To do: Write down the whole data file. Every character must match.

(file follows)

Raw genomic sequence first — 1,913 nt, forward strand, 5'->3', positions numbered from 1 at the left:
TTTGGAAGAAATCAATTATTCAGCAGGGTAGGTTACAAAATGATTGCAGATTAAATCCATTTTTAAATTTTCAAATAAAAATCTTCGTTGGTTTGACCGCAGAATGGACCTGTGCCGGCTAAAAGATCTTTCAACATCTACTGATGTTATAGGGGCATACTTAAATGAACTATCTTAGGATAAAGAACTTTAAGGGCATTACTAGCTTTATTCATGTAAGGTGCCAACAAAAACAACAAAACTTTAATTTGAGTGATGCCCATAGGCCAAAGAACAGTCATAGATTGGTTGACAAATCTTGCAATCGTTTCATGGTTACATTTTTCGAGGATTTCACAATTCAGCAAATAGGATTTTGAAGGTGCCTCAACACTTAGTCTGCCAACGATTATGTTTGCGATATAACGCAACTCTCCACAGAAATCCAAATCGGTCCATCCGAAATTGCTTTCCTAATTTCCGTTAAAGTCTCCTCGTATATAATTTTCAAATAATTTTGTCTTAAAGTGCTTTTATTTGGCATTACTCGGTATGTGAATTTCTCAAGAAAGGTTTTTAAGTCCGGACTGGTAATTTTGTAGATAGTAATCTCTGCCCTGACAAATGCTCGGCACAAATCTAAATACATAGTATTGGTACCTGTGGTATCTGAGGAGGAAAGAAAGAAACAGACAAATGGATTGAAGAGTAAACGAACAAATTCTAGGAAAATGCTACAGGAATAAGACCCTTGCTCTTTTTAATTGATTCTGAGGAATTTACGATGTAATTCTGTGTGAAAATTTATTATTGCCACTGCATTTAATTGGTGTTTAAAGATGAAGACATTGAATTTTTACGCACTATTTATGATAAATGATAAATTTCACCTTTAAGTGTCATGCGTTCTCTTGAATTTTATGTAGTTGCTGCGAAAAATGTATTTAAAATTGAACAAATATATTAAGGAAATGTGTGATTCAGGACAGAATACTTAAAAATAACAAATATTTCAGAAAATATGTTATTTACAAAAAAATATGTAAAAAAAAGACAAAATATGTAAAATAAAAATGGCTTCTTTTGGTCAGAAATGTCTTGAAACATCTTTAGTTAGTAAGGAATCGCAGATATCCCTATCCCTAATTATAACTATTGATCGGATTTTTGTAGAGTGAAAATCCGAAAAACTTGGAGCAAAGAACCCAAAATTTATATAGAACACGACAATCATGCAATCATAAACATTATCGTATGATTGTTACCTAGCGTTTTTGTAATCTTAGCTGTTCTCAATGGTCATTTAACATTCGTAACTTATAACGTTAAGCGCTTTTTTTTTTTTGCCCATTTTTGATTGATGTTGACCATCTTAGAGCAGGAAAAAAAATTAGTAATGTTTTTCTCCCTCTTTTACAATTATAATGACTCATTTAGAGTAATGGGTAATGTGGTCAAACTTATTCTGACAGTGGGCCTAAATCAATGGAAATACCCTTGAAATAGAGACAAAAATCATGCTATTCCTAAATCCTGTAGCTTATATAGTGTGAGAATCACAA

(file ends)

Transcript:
Raw genomic sequence first — 1,913 nt, forward strand, 5'->3', positions numbered from 1 at the left:
TTTGGAAGAAATCAATTATTCAGCAGGGTAGGTTACAAAATGATTGCAGATTAAATCCATTTTTAAATTTTCAAATAAAAATCTTCGTTGGTTTGACCGCAGAATGGACCTGTGCCGGCTAAAAGATCTTTCAACATCTACTGATGTTATAGGGGCATACTTAAATGAACTATCTTAGGATAAAGAACTTTAAGGGCATTACTAGCTTTATTCATGTAAGGTGCCAACAAAAACAACAAAACTTTAATTTGAGTGATGCCCATAGGCCAAAGAACAGTCATAGATTGGTTGACAAATCTTGCAATCGTTTCATGGTTACATTTTTCGAGGATTTCACAATTCAGCAAATAGGATTTTGAAGGTGCCTCAACACTTAGTCTGCCAACGATTATGTTTGCGATATAACGCAACTCTCCACAGAAATCCAAATCGGTCCATCCGAAATTGCTTTCCTAATTTCCGTTAAAGTCTCCTCGTATATAATTTTCAAATAATTTTGTCTTAAAGTGCTTTTATTTGGCATTACTCGGTATGTGAATTTCTCAAGAAAGGTTTTTAAGTCCGGACTGGTAATTTTGTAGATAGTAATCTCTGCCCTGACAAATGCTCGGCACAAATCTAAATACATAGTATTGGTACCTGTGGTATCTGAGGAGGAAAGAAAGAAACAGACAAATGGATTGAAGAGTAAACGAACAAATTCTAGGAAAATGCTACAGGAATAAGACCCTTGCTCTTTTTAATTGATTCTGAGGAATTTACGATGTAATTCTGTGTGAAAATTTATTATTGCCACTGCATTTAATTGGTGTTTAAAGATGAAGACATTGAATTTTTACGCACTATTTATGATAAATGATAAATTTCACCTTTAAGTGTCATGCGTTCTCTTGAATTTTATGTAGTTGCTGCGAAAAATGTATTTAAAATTGAACAAATATATTAAGGAAATGTGTGATTCAGGACAGAATACTTAAAAATAACAAATATTTCAGAAAATATGTTATTTACAAAAAAATATGTAAAAAAAAGACAAAATATGTAAAATAAAAATGGCTTCTTTTGGTCAGAAATGTCTTGAAACATCTTTAGTTAGTAAGGAATCGCAGATATCCCTATCCCTAATTATAACTATTGATCGGATTTTTGTAGAGTGAAAATCCGAAAAACTTGGAGCAAAGAACCCAAAATTTATATAGAACACGACAATCATGCAATCATAAACATTATCGTATGATTGTTACCTAGCGTTTTTGTAATCTTAGCTGTTCTCAATGGTCATTTAACATTCGTAACTTATAACGTTAAGCGCTTTTTTTTTTTTGCCCATTTTTGATTGATGTTGACCATCTTAGAGCAGGAAAAAAAATTAGTAATGTTTTTCTCCCTCTTTTACAATTATAATGACTCATTTAGAGTAATGGGTAATGTGGTCAAACTTATTCTGACAGTGGGCCTAAATCAATGGAAATACCCTTGAAATAGAGACAAAAATCATGCTATTCCTAAATCCTGTAGCTTATATAGTGTGAGAATCACAA